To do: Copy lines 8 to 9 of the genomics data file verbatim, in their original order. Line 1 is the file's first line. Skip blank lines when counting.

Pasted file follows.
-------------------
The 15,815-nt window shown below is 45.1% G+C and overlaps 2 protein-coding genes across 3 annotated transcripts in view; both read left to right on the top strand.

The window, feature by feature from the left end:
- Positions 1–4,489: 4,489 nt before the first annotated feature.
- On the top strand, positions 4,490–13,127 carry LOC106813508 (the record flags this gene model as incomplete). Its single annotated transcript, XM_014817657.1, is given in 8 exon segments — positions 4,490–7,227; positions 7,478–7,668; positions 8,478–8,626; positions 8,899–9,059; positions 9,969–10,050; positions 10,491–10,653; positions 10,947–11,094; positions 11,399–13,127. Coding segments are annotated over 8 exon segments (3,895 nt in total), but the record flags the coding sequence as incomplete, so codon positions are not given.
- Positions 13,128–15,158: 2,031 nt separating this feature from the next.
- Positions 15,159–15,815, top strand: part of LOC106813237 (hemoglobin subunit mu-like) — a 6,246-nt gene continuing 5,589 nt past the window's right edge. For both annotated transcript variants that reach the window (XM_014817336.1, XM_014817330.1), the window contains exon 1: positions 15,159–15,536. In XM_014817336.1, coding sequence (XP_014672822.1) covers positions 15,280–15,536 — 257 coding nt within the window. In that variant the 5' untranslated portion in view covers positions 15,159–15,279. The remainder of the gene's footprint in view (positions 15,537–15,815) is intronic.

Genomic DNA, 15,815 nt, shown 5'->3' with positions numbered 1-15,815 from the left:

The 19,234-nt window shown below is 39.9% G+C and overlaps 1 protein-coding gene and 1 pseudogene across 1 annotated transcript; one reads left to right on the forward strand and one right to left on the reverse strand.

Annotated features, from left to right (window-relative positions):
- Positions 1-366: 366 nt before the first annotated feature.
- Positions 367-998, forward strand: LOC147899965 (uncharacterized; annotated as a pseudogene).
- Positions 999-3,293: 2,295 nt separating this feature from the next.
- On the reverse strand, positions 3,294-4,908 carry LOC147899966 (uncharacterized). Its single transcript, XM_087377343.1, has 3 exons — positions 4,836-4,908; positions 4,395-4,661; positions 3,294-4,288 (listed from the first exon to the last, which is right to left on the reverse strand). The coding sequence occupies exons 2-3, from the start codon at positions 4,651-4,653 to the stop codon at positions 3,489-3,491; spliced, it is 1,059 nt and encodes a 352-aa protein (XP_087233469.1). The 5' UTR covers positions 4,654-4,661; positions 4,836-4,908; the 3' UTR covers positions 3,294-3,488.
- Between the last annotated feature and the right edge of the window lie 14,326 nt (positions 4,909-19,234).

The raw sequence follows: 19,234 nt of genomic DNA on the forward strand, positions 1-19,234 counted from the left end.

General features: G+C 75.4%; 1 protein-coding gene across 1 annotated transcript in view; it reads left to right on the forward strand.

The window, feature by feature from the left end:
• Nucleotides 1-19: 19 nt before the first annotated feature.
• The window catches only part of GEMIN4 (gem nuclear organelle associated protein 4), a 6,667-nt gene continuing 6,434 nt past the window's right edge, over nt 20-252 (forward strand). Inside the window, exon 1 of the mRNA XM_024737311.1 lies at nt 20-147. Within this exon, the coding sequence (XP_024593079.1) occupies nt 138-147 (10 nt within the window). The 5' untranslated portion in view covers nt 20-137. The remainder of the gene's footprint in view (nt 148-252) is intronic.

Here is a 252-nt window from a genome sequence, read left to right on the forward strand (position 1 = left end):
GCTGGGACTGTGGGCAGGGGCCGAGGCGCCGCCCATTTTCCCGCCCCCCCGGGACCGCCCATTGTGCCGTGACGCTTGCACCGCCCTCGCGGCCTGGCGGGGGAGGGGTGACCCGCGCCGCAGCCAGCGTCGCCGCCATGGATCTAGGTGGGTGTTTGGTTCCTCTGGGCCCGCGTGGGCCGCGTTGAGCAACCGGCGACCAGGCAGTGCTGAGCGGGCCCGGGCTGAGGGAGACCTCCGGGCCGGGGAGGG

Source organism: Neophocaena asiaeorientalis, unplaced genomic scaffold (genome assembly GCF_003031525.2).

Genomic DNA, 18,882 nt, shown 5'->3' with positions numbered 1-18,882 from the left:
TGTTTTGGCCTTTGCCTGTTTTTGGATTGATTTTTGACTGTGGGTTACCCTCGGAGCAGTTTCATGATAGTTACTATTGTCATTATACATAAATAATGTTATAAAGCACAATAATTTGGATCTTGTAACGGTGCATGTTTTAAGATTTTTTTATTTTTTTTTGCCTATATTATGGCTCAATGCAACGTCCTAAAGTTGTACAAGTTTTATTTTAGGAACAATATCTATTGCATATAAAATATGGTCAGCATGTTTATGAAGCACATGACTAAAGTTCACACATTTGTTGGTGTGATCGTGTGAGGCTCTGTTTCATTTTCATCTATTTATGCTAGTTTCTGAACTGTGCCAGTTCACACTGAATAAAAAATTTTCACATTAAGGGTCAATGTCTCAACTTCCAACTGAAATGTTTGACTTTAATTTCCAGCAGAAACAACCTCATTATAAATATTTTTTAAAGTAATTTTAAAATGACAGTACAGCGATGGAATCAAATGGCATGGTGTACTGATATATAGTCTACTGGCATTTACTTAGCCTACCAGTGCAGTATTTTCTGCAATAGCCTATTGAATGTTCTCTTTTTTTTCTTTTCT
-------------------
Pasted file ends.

The 19,234-nt window shown below is 39.9% G+C and overlaps 1 protein-coding gene and 1 pseudogene across 1 annotated transcript; one reads left to right on the forward strand and one right to left on the reverse strand.

Annotated features, from left to right (window-relative positions):